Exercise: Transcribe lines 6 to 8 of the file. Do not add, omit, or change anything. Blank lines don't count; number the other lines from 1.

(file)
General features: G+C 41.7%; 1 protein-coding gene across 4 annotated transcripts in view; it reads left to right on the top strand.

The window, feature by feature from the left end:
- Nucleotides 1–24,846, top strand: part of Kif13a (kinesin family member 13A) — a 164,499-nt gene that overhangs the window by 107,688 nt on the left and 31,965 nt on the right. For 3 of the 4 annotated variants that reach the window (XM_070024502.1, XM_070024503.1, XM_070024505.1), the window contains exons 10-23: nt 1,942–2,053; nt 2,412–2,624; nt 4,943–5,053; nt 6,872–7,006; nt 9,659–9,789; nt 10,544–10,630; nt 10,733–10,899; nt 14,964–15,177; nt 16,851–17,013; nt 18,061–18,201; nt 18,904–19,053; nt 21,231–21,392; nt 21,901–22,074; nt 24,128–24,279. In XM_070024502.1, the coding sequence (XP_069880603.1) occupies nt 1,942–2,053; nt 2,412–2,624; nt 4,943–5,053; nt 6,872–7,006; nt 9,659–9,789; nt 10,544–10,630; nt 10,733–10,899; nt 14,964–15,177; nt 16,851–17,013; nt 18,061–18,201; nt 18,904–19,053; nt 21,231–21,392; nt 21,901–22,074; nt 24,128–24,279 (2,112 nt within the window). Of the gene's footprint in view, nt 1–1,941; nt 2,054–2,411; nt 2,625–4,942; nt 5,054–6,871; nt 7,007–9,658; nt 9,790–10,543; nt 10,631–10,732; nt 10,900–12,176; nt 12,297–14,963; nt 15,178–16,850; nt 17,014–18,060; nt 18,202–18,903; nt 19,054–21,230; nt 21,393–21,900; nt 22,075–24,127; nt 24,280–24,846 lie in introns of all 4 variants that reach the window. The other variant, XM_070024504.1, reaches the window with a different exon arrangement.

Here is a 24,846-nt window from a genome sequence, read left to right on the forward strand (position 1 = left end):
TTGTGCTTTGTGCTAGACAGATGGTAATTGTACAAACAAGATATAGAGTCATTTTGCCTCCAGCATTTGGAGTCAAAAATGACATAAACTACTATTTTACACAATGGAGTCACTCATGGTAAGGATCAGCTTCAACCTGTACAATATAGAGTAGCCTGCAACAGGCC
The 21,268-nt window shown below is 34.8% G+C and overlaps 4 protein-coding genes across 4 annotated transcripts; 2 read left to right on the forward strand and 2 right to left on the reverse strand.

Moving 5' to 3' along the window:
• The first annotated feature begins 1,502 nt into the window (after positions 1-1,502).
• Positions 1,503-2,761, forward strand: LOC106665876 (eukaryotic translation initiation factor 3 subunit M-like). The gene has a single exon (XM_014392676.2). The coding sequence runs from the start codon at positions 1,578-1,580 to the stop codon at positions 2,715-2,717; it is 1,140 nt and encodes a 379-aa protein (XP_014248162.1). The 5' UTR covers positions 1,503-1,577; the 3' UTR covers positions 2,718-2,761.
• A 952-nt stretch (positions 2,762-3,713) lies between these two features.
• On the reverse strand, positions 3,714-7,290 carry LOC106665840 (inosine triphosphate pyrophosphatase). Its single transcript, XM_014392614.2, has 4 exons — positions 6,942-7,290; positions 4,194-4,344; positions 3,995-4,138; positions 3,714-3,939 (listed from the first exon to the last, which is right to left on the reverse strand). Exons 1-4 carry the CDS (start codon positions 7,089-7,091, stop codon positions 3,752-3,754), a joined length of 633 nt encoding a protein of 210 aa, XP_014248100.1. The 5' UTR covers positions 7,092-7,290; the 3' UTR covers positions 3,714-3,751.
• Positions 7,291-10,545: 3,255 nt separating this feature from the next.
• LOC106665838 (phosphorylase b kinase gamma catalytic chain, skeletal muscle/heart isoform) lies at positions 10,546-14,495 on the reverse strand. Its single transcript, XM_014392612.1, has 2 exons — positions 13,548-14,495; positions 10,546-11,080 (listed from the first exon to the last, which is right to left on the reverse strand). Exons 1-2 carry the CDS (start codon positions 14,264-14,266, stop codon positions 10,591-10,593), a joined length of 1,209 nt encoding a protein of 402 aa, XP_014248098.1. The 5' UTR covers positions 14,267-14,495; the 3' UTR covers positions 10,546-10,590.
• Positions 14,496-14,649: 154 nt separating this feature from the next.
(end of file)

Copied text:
The 21,268-nt window shown below is 34.8% G+C and overlaps 4 protein-coding genes across 4 annotated transcripts; 2 read left to right on the forward strand and 2 right to left on the reverse strand.

Moving 5' to 3' along the window:
• The first annotated feature begins 1,502 nt into the window (after positions 1-1,502).